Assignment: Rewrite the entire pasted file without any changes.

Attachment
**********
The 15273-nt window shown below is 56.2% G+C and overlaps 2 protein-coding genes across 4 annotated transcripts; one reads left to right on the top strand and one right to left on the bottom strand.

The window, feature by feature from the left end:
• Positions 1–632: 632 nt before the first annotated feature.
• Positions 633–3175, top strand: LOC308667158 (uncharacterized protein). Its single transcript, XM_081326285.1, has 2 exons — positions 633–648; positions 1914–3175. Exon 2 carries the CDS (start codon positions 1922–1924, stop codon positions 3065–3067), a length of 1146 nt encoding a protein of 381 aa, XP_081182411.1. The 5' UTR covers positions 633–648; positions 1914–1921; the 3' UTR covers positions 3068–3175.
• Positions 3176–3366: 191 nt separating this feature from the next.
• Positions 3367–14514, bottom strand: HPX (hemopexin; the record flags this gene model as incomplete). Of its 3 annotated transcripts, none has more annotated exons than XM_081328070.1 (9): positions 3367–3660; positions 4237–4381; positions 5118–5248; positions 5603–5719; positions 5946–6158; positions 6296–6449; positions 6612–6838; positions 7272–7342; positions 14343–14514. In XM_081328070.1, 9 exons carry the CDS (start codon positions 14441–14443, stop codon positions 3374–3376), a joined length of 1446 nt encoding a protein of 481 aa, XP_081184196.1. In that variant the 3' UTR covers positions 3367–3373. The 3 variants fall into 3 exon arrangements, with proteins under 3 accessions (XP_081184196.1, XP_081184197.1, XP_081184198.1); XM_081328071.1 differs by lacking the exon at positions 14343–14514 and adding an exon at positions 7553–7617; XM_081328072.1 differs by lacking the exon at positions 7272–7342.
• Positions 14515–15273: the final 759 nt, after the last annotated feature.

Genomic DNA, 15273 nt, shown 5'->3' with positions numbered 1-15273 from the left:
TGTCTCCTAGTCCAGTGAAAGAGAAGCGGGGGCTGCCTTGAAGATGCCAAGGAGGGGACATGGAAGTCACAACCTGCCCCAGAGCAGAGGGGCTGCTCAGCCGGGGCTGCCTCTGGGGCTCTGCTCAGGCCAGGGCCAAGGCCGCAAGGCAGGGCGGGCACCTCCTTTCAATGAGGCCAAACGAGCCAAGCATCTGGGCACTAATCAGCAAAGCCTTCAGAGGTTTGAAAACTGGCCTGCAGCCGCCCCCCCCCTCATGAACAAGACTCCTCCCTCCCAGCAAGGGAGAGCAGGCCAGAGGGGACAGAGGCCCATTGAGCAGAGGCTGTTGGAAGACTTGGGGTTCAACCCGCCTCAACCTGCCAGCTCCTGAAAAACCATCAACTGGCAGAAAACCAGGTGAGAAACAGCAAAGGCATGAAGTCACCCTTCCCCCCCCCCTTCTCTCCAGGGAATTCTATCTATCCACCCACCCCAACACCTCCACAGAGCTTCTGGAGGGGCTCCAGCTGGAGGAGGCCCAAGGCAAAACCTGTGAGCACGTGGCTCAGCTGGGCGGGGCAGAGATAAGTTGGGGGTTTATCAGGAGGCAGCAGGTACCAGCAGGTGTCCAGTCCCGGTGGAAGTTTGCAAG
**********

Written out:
The 15273-nt window shown below is 56.2% G+C and overlaps 2 protein-coding genes across 4 annotated transcripts; one reads left to right on the top strand and one right to left on the bottom strand.

The window, feature by feature from the left end:
• Positions 1–632: 632 nt before the first annotated feature.
• Positions 633–3175, top strand: LOC308667158 (uncharacterized protein). Its single transcript, XM_081326285.1, has 2 exons — positions 633–648; positions 1914–3175. Exon 2 carries the CDS (start codon positions 1922–1924, stop codon positions 3065–3067), a length of 1146 nt encoding a protein of 381 aa, XP_081182411.1. The 5' UTR covers positions 633–648; positions 1914–1921; the 3' UTR covers positions 3068–3175.
• Positions 3176–3366: 191 nt separating this feature from the next.
• Positions 3367–14514, bottom strand: HPX (hemopexin; the record flags this gene model as incomplete). Of its 3 annotated transcripts, none has more annotated exons than XM_081328070.1 (9): positions 3367–3660; positions 4237–4381; positions 5118–5248; positions 5603–5719; positions 5946–6158; positions 6296–6449; positions 6612–6838; positions 7272–7342; positions 14343–14514. In XM_081328070.1, 9 exons carry the CDS (start codon positions 14441–14443, stop codon positions 3374–3376), a joined length of 1446 nt encoding a protein of 481 aa, XP_081184196.1. In that variant the 3' UTR covers positions 3367–3373. The 3 variants fall into 3 exon arrangements, with proteins under 3 accessions (XP_081184196.1, XP_081184197.1, XP_081184198.1); XM_081328071.1 differs by lacking the exon at positions 14343–14514 and adding an exon at positions 7553–7617; XM_081328072.1 differs by lacking the exon at positions 7272–7342.
• Positions 14515–15273: the final 759 nt, after the last annotated feature.

Genomic DNA, 15273 nt, shown 5'->3' with positions numbered 1-15273 from the left:
TGTCTCCTAGTCCAGTGAAAGAGAAGCGGGGGCTGCCTTGAAGATGCCAAGGAGGGGACATGGAAGTCACAACCTGCCCCAGAGCAGAGGGGCTGCTCAGCCGGGGCTGCCTCTGGGGCTCTGCTCAGGCCAGGGCCAAGGCCGCAAGGCAGGGCGGGCACCTCCTTTCAATGAGGCCAAACGAGCCAAGCATCTGGGCACTAATCAGCAAAGCCTTCAGAGGTTTGAAAACTGGCCTGCAGCCGCCCCCCCCCTCATGAACAAGACTCCTCCCTCCCAGCAAGGGAGAGCAGGCCAGAGGGGACAGAGGCCCATTGAGCAGAGGCTGTTGGAAGACTTGGGGTTCAACCCGCCTCAACCTGCCAGCTCCTGAAAAACCATCAACTGGCAGAAAACCAGGTGAGAAACAGCAAAGGCATGAAGTCACCCTTCCCCCCCCCCTTCTCTCCAGGGAATTCTATCTATCCACCCACCCCAACACCTCCACAGAGCTTCTGGAGGGGCTCCAGCTGGAGGAGGCCCAAGGCAAAACCTGTGAGCACGTGGCTCAGCTGGGCGGGGCAGAGATAAGTTGGGGGTTTATCAGGAGGCAGCAGGTACCAGCAGGTGTCCAGTCCCGGTGGAAGTTTGCAAG